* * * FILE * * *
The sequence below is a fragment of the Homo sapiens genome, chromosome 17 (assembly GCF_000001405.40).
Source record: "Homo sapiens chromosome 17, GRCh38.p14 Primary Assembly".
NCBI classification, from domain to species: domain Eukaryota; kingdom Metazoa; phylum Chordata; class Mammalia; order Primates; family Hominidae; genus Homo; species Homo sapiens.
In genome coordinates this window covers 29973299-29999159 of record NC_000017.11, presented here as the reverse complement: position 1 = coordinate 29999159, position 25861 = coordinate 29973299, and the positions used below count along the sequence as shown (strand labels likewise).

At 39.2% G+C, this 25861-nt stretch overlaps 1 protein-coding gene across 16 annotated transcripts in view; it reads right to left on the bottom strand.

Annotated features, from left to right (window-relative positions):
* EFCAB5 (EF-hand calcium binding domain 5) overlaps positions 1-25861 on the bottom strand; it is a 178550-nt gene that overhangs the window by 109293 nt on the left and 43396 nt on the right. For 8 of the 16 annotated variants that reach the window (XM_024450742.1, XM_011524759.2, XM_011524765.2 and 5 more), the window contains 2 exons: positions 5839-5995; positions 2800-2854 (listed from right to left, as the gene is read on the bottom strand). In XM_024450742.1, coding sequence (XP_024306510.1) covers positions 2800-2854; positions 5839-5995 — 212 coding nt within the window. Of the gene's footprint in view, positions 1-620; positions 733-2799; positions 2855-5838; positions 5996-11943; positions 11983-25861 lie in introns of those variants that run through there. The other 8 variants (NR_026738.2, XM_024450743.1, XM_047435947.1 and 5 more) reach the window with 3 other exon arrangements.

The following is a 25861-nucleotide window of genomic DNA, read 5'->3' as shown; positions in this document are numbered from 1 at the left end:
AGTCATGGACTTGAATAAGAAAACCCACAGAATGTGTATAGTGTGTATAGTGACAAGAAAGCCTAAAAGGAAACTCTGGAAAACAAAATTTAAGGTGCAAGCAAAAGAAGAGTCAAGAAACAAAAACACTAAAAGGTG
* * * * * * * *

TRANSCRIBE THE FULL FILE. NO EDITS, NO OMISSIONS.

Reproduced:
The sequence below is a fragment of the Homo sapiens genome, chromosome 17 (assembly GCF_000001405.40).
Source record: "Homo sapiens chromosome 17, GRCh38.p14 Primary Assembly".
NCBI classification, from domain to species: domain Eukaryota; kingdom Metazoa; phylum Chordata; class Mammalia; order Primates; family Hominidae; genus Homo; species Homo sapiens.
In genome coordinates this window covers 29973299-29999159 of record NC_000017.11, presented here as the reverse complement: position 1 = coordinate 29999159, position 25861 = coordinate 29973299, and the positions used below count along the sequence as shown (strand labels likewise).

At 39.2% G+C, this 25861-nt stretch overlaps 1 protein-coding gene across 16 annotated transcripts in view; it reads right to left on the bottom strand.

Annotated features, from left to right (window-relative positions):
* EFCAB5 (EF-hand calcium binding domain 5) overlaps positions 1-25861 on the bottom strand; it is a 178550-nt gene that overhangs the window by 109293 nt on the left and 43396 nt on the right. For 8 of the 16 annotated variants that reach the window (XM_024450742.1, XM_011524759.2, XM_011524765.2 and 5 more), the window contains 2 exons: positions 5839-5995; positions 2800-2854 (listed from right to left, as the gene is read on the bottom strand). In XM_024450742.1, coding sequence (XP_024306510.1) covers positions 2800-2854; positions 5839-5995 — 212 coding nt within the window. Of the gene's footprint in view, positions 1-620; positions 733-2799; positions 2855-5838; positions 5996-11943; positions 11983-25861 lie in introns of those variants that run through there. The other 8 variants (NR_026738.2, XM_024450743.1, XM_047435947.1 and 5 more) reach the window with 3 other exon arrangements.

The following is a 25861-nucleotide window of genomic DNA, read 5'->3' as shown; positions in this document are numbered from 1 at the left end:
AGTCATGGACTTGAATAAGAAAACCCACAGAATGTGTATAGTGTGTATAGTGACAAGAAAGCCTAAAAGGAAACTCTGGAAAACAAAATTTAAGGTGCAAGCAAAAGAAGAGTCAAGAAACAAAAACACTAAAAGGTG